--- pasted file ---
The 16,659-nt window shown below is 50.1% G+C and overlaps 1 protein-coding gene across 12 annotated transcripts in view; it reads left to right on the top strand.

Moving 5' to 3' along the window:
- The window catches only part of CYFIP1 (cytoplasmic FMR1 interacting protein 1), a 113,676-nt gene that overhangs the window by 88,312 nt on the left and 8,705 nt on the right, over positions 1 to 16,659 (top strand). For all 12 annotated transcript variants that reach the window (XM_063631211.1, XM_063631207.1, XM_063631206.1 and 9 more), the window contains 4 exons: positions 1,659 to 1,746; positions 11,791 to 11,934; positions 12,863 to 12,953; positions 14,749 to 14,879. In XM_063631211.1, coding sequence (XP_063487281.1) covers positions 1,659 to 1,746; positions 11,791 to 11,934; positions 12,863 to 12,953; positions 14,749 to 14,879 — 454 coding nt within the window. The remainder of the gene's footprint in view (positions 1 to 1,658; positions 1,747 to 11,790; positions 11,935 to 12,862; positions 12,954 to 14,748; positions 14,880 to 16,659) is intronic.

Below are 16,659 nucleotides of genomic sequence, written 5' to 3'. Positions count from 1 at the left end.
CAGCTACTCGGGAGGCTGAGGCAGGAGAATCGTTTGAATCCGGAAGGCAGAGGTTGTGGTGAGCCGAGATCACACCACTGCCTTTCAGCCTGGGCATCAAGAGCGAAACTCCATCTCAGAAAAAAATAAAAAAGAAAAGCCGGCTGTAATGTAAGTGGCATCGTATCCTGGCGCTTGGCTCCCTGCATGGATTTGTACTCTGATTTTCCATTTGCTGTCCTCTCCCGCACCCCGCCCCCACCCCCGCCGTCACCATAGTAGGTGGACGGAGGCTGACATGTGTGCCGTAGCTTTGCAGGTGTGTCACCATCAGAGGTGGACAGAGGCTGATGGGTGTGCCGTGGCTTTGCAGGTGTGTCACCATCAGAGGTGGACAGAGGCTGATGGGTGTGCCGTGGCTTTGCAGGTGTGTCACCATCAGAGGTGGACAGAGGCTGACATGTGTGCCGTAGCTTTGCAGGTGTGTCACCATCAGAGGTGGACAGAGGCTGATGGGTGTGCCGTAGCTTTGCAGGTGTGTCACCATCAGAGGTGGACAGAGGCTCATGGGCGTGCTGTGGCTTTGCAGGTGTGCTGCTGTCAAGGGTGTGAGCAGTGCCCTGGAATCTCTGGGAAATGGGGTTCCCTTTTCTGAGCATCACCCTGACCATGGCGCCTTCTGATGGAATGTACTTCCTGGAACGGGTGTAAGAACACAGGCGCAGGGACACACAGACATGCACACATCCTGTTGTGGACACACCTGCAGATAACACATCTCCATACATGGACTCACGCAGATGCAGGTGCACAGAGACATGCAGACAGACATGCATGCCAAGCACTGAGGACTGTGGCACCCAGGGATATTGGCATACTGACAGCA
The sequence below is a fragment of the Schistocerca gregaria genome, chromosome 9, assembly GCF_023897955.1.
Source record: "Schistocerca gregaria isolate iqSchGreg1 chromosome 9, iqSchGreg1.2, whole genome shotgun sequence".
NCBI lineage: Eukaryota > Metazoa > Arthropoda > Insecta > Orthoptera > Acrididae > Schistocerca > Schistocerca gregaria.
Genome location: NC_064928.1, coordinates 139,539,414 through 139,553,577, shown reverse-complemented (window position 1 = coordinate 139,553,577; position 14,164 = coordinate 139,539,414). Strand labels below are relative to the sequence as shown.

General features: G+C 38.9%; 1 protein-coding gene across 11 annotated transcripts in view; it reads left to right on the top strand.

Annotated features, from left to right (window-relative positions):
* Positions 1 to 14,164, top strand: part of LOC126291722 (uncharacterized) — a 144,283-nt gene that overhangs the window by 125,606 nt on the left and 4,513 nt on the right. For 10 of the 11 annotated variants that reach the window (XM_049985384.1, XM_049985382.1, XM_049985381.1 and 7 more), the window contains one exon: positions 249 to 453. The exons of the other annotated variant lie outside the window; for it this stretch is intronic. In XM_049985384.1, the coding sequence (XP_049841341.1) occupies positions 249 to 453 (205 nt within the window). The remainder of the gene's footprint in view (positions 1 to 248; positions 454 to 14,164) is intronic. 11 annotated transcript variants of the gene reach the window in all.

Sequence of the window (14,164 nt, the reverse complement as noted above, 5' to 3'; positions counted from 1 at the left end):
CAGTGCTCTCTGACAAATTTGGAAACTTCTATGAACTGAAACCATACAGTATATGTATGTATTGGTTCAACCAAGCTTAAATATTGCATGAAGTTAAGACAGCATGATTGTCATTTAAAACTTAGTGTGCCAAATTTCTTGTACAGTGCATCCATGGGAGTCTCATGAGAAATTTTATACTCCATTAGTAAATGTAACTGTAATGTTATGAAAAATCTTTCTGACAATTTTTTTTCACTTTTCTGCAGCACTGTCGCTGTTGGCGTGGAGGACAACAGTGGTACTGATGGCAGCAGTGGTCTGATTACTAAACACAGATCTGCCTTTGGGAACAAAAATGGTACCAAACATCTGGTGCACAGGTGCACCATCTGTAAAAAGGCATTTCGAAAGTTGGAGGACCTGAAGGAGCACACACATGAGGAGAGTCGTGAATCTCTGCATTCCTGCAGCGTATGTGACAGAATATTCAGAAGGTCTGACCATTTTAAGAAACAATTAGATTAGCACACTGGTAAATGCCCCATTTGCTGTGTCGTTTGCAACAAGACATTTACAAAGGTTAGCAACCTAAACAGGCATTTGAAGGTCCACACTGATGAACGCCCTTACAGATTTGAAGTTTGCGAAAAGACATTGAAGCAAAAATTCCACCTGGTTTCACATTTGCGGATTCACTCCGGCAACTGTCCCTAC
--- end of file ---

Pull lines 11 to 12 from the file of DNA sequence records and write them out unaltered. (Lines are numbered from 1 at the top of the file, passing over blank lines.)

Annotated features, from left to right (window-relative positions):
* Positions 1 to 14,164, top strand: part of LOC126291722 (uncharacterized) — a 144,283-nt gene that overhangs the window by 125,606 nt on the left and 4,513 nt on the right. For 10 of the 11 annotated variants that reach the window (XM_049985384.1, XM_049985382.1, XM_049985381.1 and 7 more), the window contains one exon: positions 249 to 453. The exons of the other annotated variant lie outside the window; for it this stretch is intronic. In XM_049985384.1, the coding sequence (XP_049841341.1) occupies positions 249 to 453 (205 nt within the window). The remainder of the gene's footprint in view (positions 1 to 248; positions 454 to 14,164) is intronic. 11 annotated transcript variants of the gene reach the window in all.